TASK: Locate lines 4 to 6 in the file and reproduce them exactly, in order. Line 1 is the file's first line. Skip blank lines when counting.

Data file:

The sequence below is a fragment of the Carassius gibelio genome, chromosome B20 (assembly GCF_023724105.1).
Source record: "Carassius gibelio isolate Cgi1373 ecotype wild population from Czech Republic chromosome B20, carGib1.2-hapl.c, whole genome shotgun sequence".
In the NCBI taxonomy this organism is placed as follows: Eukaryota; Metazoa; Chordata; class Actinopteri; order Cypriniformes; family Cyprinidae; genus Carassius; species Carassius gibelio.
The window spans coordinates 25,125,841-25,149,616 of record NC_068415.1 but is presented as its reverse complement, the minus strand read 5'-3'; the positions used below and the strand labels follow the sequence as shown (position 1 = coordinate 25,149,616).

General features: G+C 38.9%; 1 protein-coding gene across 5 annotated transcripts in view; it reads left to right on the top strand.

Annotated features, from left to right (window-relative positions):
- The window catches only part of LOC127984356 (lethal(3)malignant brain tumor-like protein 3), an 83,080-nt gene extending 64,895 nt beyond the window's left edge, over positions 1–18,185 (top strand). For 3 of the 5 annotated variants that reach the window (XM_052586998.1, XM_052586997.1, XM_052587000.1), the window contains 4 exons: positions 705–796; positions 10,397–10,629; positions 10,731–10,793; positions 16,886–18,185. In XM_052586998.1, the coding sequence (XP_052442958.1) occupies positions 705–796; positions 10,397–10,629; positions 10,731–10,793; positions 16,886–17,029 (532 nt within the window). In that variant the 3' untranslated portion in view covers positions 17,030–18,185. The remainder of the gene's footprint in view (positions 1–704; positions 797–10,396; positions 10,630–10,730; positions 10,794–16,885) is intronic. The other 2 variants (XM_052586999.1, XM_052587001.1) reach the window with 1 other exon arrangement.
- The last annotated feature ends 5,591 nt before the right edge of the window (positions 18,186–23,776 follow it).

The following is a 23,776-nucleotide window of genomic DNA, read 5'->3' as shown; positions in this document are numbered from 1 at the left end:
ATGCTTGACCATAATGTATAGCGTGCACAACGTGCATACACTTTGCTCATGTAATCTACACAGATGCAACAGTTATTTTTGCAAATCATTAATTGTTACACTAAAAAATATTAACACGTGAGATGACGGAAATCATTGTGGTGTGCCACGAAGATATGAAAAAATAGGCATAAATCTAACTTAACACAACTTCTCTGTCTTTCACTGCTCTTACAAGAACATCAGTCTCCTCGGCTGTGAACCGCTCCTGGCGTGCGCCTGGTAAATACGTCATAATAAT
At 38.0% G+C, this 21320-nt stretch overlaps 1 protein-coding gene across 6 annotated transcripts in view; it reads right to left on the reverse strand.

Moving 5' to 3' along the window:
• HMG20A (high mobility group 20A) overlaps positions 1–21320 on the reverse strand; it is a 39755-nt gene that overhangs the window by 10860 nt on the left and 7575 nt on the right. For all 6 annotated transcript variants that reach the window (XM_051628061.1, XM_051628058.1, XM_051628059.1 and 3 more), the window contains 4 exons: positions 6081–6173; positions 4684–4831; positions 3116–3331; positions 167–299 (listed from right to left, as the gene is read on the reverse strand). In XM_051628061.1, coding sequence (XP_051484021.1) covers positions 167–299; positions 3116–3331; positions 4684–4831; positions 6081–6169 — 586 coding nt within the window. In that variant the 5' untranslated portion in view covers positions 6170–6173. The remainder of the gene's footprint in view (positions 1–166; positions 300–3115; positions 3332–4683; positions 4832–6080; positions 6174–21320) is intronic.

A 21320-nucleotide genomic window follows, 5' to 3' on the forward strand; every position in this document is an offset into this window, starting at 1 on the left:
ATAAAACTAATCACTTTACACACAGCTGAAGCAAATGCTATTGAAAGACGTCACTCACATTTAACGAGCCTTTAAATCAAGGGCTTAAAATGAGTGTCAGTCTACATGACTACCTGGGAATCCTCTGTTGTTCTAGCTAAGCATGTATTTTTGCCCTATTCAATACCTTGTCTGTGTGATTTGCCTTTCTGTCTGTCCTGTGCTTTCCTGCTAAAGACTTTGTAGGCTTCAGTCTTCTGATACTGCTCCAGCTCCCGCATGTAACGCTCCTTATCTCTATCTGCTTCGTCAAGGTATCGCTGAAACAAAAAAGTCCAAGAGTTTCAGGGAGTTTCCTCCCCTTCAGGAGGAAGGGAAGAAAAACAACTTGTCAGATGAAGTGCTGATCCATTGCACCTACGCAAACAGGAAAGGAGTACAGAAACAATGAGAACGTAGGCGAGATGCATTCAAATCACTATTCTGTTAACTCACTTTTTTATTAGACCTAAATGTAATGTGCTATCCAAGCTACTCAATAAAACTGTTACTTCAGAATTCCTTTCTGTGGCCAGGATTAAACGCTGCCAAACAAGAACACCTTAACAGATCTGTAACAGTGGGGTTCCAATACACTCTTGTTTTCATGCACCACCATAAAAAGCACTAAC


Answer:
The window spans coordinates 25,125,841-25,149,616 of record NC_068415.1 but is presented as its reverse complement, the minus strand read 5'-3'; the positions used below and the strand labels follow the sequence as shown (position 1 = coordinate 25,149,616).

General features: G+C 38.9%; 1 protein-coding gene across 5 annotated transcripts in view; it reads left to right on the top strand.

Annotated features, from left to right (window-relative positions):